Snowshoe Rabbit
Common Names: Varying Hare
Genus: Lepus
Species: americanus

photograph by Susan Teel

The snow shoe rabbit lives in forest areas where the ground is covered with undergrowth in the higher parts of North America. It migrates throughout the mid west United States as well. It is larger than other rabbits and it weighs around three to four pounds as an adult and can be fifteen to twenty inches. It has large rear feet and the toes can spread out to act like snowshoes. Their feet also have fur on the bottom, which protects them from the cold and gives them traction in the snow. In the

summer its fur is rusty, grayish brown but is turns pure white in the winter, except for its eyelids and the tips of their ears. This helps it to hide from predators.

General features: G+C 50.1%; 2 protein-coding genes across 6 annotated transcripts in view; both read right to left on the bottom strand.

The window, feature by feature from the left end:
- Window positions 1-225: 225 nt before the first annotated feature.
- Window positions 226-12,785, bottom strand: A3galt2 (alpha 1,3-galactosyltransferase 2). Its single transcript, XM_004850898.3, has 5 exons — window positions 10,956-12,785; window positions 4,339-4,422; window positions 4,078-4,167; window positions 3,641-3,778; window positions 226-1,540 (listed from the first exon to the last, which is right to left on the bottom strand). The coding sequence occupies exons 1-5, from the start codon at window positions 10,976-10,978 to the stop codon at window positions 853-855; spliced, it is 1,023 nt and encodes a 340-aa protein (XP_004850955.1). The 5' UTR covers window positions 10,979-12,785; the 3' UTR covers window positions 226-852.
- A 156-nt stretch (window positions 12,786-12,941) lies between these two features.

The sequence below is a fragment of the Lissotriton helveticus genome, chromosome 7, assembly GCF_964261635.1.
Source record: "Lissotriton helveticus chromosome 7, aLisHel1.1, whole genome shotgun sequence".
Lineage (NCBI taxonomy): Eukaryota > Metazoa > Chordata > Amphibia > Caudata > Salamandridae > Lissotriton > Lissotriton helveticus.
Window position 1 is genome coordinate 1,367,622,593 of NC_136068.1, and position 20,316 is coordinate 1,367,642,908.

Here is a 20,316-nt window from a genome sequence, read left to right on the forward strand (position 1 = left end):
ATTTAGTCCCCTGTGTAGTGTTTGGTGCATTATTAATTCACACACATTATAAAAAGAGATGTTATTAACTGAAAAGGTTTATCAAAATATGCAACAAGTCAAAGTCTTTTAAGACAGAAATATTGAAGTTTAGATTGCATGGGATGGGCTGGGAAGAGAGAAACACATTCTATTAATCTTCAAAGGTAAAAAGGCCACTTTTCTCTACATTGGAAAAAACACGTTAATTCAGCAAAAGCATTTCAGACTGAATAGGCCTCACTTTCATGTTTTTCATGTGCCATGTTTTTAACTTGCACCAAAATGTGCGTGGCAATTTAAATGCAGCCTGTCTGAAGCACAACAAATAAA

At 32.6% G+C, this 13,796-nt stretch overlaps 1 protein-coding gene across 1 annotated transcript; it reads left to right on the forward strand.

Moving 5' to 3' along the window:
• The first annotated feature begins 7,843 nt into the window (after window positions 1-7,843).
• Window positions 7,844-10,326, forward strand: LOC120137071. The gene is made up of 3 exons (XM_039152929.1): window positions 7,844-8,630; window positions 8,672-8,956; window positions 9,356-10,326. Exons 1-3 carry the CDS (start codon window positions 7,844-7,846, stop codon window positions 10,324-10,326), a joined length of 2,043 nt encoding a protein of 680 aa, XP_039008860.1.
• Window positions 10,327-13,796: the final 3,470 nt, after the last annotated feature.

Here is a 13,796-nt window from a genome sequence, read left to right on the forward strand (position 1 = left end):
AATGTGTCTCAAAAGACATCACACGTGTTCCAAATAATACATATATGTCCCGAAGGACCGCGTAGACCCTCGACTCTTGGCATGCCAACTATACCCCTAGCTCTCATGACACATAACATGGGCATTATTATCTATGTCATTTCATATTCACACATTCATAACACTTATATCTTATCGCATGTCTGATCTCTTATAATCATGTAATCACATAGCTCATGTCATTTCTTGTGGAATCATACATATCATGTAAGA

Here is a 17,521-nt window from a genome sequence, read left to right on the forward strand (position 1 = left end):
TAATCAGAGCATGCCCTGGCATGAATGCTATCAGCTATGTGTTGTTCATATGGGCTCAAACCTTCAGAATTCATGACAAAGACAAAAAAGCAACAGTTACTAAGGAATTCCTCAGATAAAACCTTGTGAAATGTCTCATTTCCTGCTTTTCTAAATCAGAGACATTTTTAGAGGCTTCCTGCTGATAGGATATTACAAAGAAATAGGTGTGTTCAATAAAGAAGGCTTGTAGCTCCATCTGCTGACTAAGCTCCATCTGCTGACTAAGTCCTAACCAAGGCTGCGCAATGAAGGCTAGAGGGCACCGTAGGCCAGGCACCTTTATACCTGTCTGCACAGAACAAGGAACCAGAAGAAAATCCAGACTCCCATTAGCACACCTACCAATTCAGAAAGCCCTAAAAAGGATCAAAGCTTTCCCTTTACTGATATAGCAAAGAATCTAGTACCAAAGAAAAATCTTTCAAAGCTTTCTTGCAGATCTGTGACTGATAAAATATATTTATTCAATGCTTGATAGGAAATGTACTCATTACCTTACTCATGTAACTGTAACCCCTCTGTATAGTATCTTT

They have three to four litters a year with one to eight in each litter.

The Snowshoe Rabbit can run up to 27 mph and jump 10 feet in one hop. It is an expert at escaping predators like the wolf, bobcat, or lynx. When a predator chases it, the rabbit will quickly change direction. They are also good swimmers and will jump in the water to make an escape.

The Snowshoe Hare is a herbivore that likes to eat grass, clover and other greens in the summer, and bark, twigs and buds in the winter. Since they are herbivores they are mainly prey. The Snowshoe Hare is not considered endangered but their populations have been studied since the 1800's.

by Jai B.  2000.



"The Wild Habitat - Snowshoe Hare (Lepus americanus)",

Lepus americanus (Snowshoe Hare)",  us$media.html, (June 2000).


World Biomes